Play Your Video Games
America may be the land of the free (relatively, like compared to North Korea), but it’s also apparently the home of the lazy.
Big Silicon Valley tech companies are stepping up lobbying efforts for immigration reform — not because their hearts bleed for the impoverished, but because we Yanks just aren’t cutting it vis-a-vis tech savvy. According to Reuters:
Let Them Work
Who says playing video games is nothing but a timesuck? The Milwaukee Wisconsin Journal Sentinel reports that Jose Muñoz, an undocumented immigrant who’s been living in the U.S. since age 1, used his extensive Xbox history to stay in the country. Take that, Mom!
Mayor Bloomberg doesn’t do a tech ribbon cutting with reminding us that immigration is critical to our tech sectors future. And prominent venture capitalist Fred Wilson has written time and again about the importance of foreign workers in tech and the Startup Visa Act.
But over on the West Coast, they are doing some balls-out crazy stuff to make this happen. Blueseed, for example, a company backed by billionaire Peter Thiel, is constructing a floating city that will drop anchor 12 miles off the California coast. Transient techies will work on the boat by day, then head back to San Francisco to live by night, meaning they can avoid laws preventing immigrants from working at U.S. companies.
Coming to America
Master of ceremonies Nate Westheimer cut the demos short last night to introduce NY Tech Meetup to a surprise guest, a former Wall Street worker who had seen the light and invested his life savings into a tech startup instead.
“Hello innovators, entrepreneurs, or as I call you, my peeps,” said Mayor Michael Bloomberg, who likes to break the ice with a little slang for the youths. “Thirty years ago I would have been sitting out there with you. I was unemployed, I had a lot of passion, but no business.”
If you’re looking for evidence of how poorly our existing immigration policy stymies America’s new tech economy, look no further than NPR. In a segment today, the station highlights the case of Andrew Nicol, a young Australian entrepreneur who attended law school in the U.S.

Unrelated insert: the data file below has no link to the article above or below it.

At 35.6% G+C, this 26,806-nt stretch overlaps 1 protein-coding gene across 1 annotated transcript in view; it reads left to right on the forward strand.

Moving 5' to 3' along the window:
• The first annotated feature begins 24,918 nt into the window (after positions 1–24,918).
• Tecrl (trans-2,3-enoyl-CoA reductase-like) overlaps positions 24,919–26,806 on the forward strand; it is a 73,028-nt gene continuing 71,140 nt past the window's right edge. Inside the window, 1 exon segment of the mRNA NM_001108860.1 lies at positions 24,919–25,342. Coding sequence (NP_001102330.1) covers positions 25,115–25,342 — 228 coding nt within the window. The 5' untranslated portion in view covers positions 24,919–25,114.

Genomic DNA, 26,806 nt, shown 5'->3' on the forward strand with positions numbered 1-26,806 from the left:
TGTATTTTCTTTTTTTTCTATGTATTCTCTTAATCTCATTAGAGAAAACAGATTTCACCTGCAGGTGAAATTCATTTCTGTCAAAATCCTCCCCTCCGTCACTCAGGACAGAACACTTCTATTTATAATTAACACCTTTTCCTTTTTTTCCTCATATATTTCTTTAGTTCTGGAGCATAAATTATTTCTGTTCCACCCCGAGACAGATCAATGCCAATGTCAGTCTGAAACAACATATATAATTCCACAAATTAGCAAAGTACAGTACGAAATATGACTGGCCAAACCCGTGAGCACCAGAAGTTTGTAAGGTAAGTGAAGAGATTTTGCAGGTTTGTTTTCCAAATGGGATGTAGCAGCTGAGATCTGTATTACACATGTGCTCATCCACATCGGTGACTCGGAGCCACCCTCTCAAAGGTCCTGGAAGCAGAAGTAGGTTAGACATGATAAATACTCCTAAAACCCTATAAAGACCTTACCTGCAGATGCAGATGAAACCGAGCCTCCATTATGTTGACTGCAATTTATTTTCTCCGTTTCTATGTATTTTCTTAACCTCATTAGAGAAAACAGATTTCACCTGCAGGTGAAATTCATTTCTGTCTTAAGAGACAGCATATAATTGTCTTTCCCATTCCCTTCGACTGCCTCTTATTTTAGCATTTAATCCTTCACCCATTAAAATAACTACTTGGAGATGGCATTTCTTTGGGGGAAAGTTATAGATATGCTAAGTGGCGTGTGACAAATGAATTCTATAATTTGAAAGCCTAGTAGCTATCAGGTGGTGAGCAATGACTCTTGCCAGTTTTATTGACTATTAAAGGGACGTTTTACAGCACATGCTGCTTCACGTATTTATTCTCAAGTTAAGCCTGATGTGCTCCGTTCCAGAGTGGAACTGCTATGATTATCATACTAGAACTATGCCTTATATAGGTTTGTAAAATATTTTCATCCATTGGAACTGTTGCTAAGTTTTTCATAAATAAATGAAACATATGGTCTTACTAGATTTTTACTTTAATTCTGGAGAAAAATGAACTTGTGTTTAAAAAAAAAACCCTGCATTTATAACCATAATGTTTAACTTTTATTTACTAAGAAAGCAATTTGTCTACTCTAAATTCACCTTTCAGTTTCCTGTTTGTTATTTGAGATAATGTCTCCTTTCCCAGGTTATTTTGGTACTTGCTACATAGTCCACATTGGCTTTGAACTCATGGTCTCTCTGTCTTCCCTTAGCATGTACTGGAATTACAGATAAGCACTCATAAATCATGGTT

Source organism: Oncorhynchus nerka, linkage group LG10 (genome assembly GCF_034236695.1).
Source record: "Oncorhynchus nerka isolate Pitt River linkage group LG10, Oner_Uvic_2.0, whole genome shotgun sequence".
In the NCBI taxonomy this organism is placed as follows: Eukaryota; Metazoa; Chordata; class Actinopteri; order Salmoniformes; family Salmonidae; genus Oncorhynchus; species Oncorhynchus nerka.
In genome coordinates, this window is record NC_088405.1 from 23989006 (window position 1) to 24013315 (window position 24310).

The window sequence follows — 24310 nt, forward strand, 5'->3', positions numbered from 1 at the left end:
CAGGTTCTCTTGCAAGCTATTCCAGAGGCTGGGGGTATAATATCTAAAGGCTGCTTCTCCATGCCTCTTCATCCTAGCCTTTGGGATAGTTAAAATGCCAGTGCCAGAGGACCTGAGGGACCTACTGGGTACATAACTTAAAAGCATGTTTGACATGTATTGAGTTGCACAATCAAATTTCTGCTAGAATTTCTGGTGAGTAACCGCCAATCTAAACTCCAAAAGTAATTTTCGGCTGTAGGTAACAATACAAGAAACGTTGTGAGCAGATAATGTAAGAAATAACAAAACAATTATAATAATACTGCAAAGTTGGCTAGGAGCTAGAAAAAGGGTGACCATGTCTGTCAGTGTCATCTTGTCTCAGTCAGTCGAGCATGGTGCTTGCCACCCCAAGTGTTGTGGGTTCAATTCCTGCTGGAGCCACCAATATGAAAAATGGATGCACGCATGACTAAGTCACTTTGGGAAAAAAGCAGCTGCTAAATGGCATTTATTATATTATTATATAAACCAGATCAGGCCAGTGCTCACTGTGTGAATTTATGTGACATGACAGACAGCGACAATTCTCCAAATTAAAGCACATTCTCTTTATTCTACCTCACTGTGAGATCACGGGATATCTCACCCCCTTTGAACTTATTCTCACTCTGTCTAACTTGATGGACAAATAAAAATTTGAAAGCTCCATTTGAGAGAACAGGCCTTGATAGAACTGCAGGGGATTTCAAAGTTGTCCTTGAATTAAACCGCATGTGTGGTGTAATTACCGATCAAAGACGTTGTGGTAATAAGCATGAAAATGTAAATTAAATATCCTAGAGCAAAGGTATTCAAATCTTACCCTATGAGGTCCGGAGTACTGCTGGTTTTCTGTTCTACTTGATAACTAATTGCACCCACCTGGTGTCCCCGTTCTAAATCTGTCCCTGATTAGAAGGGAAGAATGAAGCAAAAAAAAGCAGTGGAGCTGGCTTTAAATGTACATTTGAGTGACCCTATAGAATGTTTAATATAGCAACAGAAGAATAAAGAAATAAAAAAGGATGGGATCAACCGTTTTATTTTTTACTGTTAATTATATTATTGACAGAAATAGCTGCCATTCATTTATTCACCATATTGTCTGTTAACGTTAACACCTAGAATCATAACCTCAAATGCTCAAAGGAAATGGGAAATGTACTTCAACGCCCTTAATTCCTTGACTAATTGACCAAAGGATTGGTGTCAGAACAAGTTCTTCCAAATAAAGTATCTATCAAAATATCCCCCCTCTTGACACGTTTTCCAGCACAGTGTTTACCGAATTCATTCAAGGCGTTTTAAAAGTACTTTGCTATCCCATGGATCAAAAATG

Mr. Nicol got an employer-sponsored visa after graduating that allowed him to stay and work in New York. But when he caught that infectious case of start-up fever going around town, and wanted to quit his job and start his own company, immigration policy got in the way. No corporate law job, no visa.
Mayor Bloomberg’s strongly-worded call for immediate immigration reform yesterday has been drawing praise from some of the biggest names from Silicon Alley out to the Valley. Mr. Bloomberg’s speech tying immigration to innovation clearly struck a chord with those in the tech sector who have been struggling to find talent to keep pace with their growth—an issue causing furrowed brows among New York City’s start-up founders.
“It’s what I call national suicide – and that’s not hyperbole,” said Bloomberg. “Every day that we fail to fix our broken immigration laws is a day that we inflict a wound on our economy. Today, we may have turned away the next Albert Einstein or Sergey Brin. Tomorrow, we may turn away the next Levi Strauss or Jerry Yang.”
As Fred Wilson put it, the Mayor’s plan calls for a green card stapled to every diploma for an advanced degree.
“We are investing millions of dollars to educate these students at our leading universities, and then giving the economic dividends back to our competitors–for free. The two parties should be able to agree on a policy that allows any university graduate with an advanced degree in an essential field to obtain a green card–and a chance to help us grow our economy. We must allow these students to stay here and be part of our future or we will watch our future disappear with them.”